We need to see the historical teachings for all that they hold and all that they were, while realizing their context for place and time. This should not dilute the teaching, but enrich them. It should allow us to enable ourselves to create a rich and diverse dharma for an American populace so lost and hurting for truth while drowning in myth.

I think the perfect place to start this is with each other—not by selling it, but by offering it to each other selflessly; taking each other hand in hand in a sense of real sister and brotherhood. Taking it home and living it in front of our kids as an example not as a talking point. The real voice of American Buddhism will shine when it is no longer a commodity for sale. This is a call I am willing to accept. One that I hope you are willing to accept with me.

tyandbrynnFormer bouncer turned pacifist and Buddhist, Ty Phillips is the co-founder of The Tattooed Buddha and a freelance author who writes for The Good Men Project, Elephant Journal, Rebelle, BeliefNet, and The Petoskey News. He is a long term Buddhist and a lineage holder, as well as a father to three amazing girls and a tiny dog named Fuzz.

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18 responses to “American Buddhism Needs to Get Real”

  1. Does not have to be a big thing, or on a wide scale, a few people committed for a long time can accomplish this. Great thoughts.

  2. There are hundreds of Vietnamese Buddhist temples in the US that are all watched over by monks and [mostly] nuns that would love to have anyone join them especially non-Vietnamese followers of the Buddha. They meditate for the public six days a week, practice compassion, teach the Dharma in both Vietnamese and English, chant for the public the Great Compassion Mantra twice a day, feed the sangha, run youth activities like homework clubs and console those families that have lost a loved one. Many times they also prepare the body in a traditional Vietnamese Buddhist fashion and hold their ashes in the temple. Funerals take 45 days with multiple meals for the entire sangha which are paid for by the temple. They welcome everyone like the Buddha wanted. All practice celibacy and austerity also just like the Buddha wanted. “Bhikkhu” means “begger” and a husband and father can’t do that to his family. The Buddha wanted monks and nuns to be celibate so they could practice true unattachment. There is no shortage of them either. Build a temple and I’ll give you a list of Vietnamese-American nuns and monks ready to interview and move in a week. All know the sutras and chant them so well.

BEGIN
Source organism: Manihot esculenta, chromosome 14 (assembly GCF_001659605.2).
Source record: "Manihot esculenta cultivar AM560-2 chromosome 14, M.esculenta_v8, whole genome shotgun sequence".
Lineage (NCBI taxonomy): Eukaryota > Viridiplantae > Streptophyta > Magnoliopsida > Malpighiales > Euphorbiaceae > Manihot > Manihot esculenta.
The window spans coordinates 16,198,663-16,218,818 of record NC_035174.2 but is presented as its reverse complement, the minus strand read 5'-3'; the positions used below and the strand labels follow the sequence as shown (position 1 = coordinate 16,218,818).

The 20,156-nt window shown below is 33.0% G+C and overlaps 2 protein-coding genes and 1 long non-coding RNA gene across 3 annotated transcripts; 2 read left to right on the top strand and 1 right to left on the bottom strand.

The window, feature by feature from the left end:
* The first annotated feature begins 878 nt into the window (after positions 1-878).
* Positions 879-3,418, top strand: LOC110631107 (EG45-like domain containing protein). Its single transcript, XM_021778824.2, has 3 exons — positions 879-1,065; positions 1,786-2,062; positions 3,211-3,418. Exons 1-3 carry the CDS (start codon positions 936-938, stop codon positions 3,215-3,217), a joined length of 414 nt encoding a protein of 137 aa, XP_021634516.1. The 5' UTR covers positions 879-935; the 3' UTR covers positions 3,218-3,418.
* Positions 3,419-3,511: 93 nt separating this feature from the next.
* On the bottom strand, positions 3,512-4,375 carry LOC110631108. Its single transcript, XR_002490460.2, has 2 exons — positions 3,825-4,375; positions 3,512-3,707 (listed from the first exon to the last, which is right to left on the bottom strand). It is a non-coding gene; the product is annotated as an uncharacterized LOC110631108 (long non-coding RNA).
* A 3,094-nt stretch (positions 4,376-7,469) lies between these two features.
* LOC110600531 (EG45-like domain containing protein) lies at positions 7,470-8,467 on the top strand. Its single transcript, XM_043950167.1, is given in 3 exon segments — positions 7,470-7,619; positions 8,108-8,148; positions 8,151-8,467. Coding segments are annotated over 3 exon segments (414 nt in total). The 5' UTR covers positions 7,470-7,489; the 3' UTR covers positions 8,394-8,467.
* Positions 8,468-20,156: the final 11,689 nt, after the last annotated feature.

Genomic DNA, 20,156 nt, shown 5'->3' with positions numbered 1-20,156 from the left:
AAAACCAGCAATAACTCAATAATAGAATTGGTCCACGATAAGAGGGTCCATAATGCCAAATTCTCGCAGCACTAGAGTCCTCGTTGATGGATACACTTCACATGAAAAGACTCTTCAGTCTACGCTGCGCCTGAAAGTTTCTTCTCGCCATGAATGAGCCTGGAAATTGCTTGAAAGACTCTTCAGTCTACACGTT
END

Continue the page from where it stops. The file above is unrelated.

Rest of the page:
Your example of Chögyam Trungpa is not without controversy1 including him renouncing his monastic vows in 1970.2

    The Buddha welcomed Upāsaka and Upāsikā, asked them to follow the five precepts and support monastics like I do. Monastics already have a family to worry about: the sangha. Adding in a sick spouse or child is too much.

    What you want is here and being done so very well. Go check it out for yourself. They will welcome you like they did me.

    Nam Mô Đại Bi Quán Thế Âm Bồ Tát


  3. Buddhists have not been successful in defending freedom or secularism. In fact, most Buddhist countries today are being over run by a more powerful Islamic force…which hates the idea of individual rights and freedom. In many ways Buddhists have basically given up on life, and have turned inward as a form of escapism. Religion is the paragon of escapism…. and serves no purpose other than to help the believer “hide” from reality.

    Nothing replaces the beauty of reality to solve real problems using real solutions. However, no religion has any solutions grounded in reality. Atheists however, are promoting a book that explains where the fantasy of religions came from and why. To wit:

    Millions of The Belief Book need to be printed, and handed out to every elementary school child in America. “The Belief Book” explains where all the imaginary gods and religions came from….and why they don’t exist.